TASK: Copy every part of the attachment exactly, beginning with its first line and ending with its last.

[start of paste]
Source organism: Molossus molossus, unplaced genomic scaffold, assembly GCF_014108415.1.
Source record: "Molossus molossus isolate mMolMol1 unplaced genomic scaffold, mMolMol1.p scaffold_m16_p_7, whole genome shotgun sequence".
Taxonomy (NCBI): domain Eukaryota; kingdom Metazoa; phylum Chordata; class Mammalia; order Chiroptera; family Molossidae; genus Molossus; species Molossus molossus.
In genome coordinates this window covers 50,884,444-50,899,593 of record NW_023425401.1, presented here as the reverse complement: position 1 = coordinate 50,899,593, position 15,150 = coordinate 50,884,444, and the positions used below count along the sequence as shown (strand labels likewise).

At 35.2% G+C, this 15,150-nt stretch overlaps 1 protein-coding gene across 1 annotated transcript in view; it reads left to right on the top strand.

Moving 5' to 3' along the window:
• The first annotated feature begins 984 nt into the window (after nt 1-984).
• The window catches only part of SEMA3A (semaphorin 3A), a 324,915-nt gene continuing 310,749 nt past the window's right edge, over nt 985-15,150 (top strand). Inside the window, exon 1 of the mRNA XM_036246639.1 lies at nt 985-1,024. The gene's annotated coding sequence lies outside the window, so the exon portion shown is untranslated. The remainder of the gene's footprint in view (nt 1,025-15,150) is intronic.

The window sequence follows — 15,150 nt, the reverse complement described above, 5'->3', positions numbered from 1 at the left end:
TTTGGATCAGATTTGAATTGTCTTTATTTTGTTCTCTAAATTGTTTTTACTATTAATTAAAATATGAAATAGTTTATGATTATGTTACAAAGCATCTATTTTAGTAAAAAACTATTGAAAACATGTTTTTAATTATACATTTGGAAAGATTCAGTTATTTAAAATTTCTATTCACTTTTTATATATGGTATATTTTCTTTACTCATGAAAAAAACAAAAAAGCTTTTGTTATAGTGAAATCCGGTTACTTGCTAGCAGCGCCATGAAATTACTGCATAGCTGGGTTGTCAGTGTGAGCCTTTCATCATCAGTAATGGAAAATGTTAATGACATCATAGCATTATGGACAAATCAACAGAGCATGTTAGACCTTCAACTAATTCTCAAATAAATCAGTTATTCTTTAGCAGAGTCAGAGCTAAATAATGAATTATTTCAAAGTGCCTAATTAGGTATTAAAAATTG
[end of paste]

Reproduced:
Source organism: Molossus molossus, unplaced genomic scaffold, assembly GCF_014108415.1.
Source record: "Molossus molossus isolate mMolMol1 unplaced genomic scaffold, mMolMol1.p scaffold_m16_p_7, whole genome shotgun sequence".
Taxonomy (NCBI): domain Eukaryota; kingdom Metazoa; phylum Chordata; class Mammalia; order Chiroptera; family Molossidae; genus Molossus; species Molossus molossus.
In genome coordinates this window covers 50,884,444-50,899,593 of record NW_023425401.1, presented here as the reverse complement: position 1 = coordinate 50,899,593, position 15,150 = coordinate 50,884,444, and the positions used below count along the sequence as shown (strand labels likewise).

At 35.2% G+C, this 15,150-nt stretch overlaps 1 protein-coding gene across 1 annotated transcript in view; it reads left to right on the top strand.

Moving 5' to 3' along the window:
• The first annotated feature begins 984 nt into the window (after nt 1-984).
• The window catches only part of SEMA3A (semaphorin 3A), a 324,915-nt gene continuing 310,749 nt past the window's right edge, over nt 985-15,150 (top strand). Inside the window, exon 1 of the mRNA XM_036246639.1 lies at nt 985-1,024. The gene's annotated coding sequence lies outside the window, so the exon portion shown is untranslated. The remainder of the gene's footprint in view (nt 1,025-15,150) is intronic.

The window sequence follows — 15,150 nt, the reverse complement described above, 5'->3', positions numbered from 1 at the left end:
TTTGGATCAGATTTGAATTGTCTTTATTTTGTTCTCTAAATTGTTTTTACTATTAATTAAAATATGAAATAGTTTATGATTATGTTACAAAGCATCTATTTTAGTAAAAAACTATTGAAAACATGTTTTTAATTATACATTTGGAAAGATTCAGTTATTTAAAATTTCTATTCACTTTTTATATATGGTATATTTTCTTTACTCATGAAAAAAACAAAAAAGCTTTTGTTATAGTGAAATCCGGTTACTTGCTAGCAGCGCCATGAAATTACTGCATAGCTGGGTTGTCAGTGTGAGCCTTTCATCATCAGTAATGGAAAATGTTAATGACATCATAGCATTATGGACAAATCAACAGAGCATGTTAGACCTTCAACTAATTCTCAAATAAATCAGTTATTCTTTAGCAGAGTCAGAGCTAAATAATGAATTATTTCAAAGTGCCTAATTAGGTATTAAAAATTG